After publishing our Myanmar Startup Ecosystem analysis I met Tha Toe Htoon through LinkedIn. He seemed a nice guy with a very interesting project: Macosty. Currently an eCommerce service provider (helping other businesses to go & sell online) their ambition is to become in the long term in a Marketplace.
Tha Toe Htoon is an IT professional who started programming when he was 16. Yes, while I (and probably you, my dear reader) was still playing with my Game Boy, Tha Toe was already making money. He worked in different Government projects and then moved to Singapore in 2005 (interestingly enough, that was the year of my moving to Madrid! Everything is connected guys).
In Singapore he worked in different industries, such as Finance (Phillip Capital), Multimedia (NCS CE), Automation (NCS), Broadcasting (NCS CE), Video (NCS) and over the top solutions (MediaCorp) until 2016.
He also lived and worked in Hong Kong (2011-12) in media related projects and big screen entertainment (Accedo from Sweden).
After Myanmar opened to the rest of the world in 2013 he started thinking about what kind of startups could make a difference for his country and its people. In 2015 he started to blend into the startup industry starting 1337 Ventures (Alphastartup Singapore) and then attended Founder Institute (FI.co).
He finally decided to move back to Myanmar in early 2016.
Now that we know more about our today’s friend, let’s go with the questions.
What is Macosty? Why did you start it?
An e-commerce provider who handles Photography, Marketing, Payment and Delivery as a Service. The long term goal is to build an online marketplace APAC.
Based on market research (trial/market tests in late 2014-2015), there’s a huge opportunity for an Alibaba-like marketplace in Myanmar.
Please, check this amazing video:
How is the startup ecosystem in Myanmar compared to other countries of South-East Asia?
The startup ecosystem in Myanmar is getting better but still cannot be compared to the rest of the countries in South-East Asia. Law and regulations are improving day by day, including investment and taxation, which are major concerns for any investor deciding whether to jump in or not.
Another huge problem I can see is that we have too many organizations focused on acceleration programs or building startups but none of them are working together.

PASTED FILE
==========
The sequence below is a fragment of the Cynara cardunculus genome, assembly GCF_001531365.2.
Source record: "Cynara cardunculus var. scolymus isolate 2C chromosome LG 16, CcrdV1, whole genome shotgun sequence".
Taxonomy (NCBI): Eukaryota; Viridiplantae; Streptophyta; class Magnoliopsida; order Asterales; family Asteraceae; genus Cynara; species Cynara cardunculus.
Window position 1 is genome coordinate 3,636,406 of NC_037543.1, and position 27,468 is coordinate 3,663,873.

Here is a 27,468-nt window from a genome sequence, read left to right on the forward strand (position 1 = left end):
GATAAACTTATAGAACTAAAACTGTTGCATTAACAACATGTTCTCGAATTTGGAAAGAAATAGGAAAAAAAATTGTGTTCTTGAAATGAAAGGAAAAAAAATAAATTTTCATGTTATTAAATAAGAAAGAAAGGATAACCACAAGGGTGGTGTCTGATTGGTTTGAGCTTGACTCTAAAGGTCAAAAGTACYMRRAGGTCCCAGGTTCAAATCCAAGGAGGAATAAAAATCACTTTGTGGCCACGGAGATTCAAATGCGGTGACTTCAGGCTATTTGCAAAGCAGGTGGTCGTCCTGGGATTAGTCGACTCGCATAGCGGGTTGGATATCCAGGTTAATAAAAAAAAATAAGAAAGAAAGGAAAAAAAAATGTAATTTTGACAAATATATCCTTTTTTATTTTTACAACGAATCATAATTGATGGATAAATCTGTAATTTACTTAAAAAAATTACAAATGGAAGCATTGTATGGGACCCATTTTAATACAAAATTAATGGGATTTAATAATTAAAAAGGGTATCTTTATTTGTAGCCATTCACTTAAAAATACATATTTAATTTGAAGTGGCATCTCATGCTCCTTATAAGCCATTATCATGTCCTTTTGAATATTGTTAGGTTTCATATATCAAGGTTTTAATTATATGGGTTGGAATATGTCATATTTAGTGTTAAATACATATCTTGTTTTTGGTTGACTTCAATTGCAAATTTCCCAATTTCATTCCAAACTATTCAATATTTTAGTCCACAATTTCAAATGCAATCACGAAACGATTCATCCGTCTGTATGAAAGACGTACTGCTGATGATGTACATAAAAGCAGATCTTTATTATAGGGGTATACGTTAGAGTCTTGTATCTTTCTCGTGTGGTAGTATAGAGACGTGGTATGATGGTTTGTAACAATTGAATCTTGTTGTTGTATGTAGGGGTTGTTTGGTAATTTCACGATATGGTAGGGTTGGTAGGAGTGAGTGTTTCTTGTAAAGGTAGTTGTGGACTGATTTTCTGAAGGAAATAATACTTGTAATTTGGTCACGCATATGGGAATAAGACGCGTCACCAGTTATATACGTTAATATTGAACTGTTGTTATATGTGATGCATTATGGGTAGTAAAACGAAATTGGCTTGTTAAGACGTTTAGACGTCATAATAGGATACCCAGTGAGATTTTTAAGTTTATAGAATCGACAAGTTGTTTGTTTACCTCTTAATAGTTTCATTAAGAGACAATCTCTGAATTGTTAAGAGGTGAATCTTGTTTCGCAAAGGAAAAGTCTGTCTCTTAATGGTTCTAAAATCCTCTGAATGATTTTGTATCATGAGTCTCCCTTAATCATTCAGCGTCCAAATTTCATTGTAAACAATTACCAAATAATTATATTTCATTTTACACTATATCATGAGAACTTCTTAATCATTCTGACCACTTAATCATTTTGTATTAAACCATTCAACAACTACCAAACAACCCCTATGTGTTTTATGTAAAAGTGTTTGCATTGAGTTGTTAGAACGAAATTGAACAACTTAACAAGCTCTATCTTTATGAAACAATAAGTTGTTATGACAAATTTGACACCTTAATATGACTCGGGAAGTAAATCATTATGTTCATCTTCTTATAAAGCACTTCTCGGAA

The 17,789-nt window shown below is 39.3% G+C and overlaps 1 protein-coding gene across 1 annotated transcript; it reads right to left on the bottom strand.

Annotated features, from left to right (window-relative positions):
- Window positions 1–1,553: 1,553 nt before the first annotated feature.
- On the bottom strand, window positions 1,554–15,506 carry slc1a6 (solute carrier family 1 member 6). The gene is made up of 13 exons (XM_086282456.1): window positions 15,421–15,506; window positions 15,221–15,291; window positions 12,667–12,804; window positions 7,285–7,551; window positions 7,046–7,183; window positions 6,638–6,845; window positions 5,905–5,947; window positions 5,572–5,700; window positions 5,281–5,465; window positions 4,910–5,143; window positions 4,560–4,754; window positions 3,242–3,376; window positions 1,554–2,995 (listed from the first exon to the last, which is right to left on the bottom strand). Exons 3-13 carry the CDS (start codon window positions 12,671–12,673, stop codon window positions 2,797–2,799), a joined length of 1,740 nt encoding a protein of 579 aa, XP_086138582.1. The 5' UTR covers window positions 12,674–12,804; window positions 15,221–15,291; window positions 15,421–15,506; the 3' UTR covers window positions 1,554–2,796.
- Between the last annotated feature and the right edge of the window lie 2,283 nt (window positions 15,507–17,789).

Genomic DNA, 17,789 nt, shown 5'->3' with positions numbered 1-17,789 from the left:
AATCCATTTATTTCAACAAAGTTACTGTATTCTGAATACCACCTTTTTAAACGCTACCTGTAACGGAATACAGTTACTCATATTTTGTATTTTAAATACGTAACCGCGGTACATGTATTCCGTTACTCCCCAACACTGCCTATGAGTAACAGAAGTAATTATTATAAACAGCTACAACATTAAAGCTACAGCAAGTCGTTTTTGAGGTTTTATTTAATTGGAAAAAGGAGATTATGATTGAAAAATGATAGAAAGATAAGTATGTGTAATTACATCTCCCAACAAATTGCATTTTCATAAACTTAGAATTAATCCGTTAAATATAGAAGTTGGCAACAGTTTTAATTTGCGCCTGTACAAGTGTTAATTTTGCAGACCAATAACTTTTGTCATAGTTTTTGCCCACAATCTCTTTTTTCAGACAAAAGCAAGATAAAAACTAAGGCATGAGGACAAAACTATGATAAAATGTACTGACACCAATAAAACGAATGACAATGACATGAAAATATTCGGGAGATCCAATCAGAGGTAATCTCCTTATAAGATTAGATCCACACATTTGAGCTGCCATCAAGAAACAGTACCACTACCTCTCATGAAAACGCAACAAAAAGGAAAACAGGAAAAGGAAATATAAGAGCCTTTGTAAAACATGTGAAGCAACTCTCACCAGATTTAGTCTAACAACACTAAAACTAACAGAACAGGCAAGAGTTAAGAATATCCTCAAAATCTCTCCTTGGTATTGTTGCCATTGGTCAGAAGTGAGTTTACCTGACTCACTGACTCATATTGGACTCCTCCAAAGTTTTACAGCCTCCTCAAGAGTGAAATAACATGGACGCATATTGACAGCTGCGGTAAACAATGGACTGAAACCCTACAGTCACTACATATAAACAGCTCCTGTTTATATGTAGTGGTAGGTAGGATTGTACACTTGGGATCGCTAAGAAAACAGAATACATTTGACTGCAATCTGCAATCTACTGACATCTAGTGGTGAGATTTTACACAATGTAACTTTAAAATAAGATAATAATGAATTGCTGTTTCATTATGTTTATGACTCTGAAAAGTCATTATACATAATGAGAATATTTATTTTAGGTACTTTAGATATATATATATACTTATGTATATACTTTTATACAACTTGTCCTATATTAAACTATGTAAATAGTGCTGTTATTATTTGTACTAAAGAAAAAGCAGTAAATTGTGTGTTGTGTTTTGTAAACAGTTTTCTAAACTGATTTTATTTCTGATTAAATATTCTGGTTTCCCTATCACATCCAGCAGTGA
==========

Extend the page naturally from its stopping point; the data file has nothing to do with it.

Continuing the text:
Too many startups here don’t do their homework, that is creating drawback for investors. Most likely we will see a few good ones in the next few years but won’t be anytime soon, unless big companies come in to buy any of them. In short, there’s a huge risk to run a startup in Myanmar as too many areas are still lacking and the Human Resources problem in Myanmar is worst compared to other countries where I have worked in APAC.
Myanmar economy has experienced a huge growth since we recorded our documentary. What do you think should be the next steps?
There are growth and evolution but a lot of them are running with a short-term approach. Laws, regulations and overseas import/export legislation should be improved.
Human resources are still a big factor to consider in Myanmar.
How do you see the future of eCommerce in Myanmar? What are the most promising industries?
Myanmar won’t go baby steps like other countries since things are changing too fast and customers are educated way earlier than sellers.
That means Myanmar will jump 2-3 steps ahead of typical eCommerce growth path than any other developed countries. That will lead to another China with a lot of factories, production and resources.
Farming in Myanmar is still a critical activity, but we shouldn’t limit ourselves based on that. In the next 10 years, Myanmar will be a top exporter in APAC.
You help Myanmar companies to sell online and establish their own eCommerces. What are the main needs of your clients?
Not all our clients think selling online is good or something to even consider in the near future. We have to prove them in a number of ways how Internet can help them. After identifying their needs for another year, we are providing Marketing, Payment and Delivery services to ease their situation.
Is their main focus the global market or the local market?
We are targeting global market after Myanmar.
The traditional fashion in Myanmar is beautiful. Have you talked to any international brand about the possibility of exporting Myanmar traditional fashion?
Traditional fashion is getting popular, we were doing well in 2016 as one of the market leaders.
Yes, part of our roadmap for any international brand to land in Myanmar is to offer our services as market experts. We know which product work and how to sell. Quite a few factories are talking to us since the last few months.
So far, have you raised any funding? Are you looking now for investors?
We are still bootstrapping but now approaching to raise a seed or angel round to expand further. On the other hand, we have a lot of worries as we could lose some flexibility after being funded.
How is the process of raising funds in Myanmar? How is the VC scene in the country?
Would be one of the most difficult I would say. I talked to a few VC (not only for my startup but others as well), a lot of them are still looking into the country situation and investment laws.
Most companies would register in overseas (especially Singapore) in order to raise funding. There is a high possibility for local VC and big firms willing to pump money into startups in the next few years.
Where would you like to see MaCosty in 5 years?
We will be next Alibaba or even better.
Working together is our goal, so we will be working together with other eCommerce providers and big brands globally.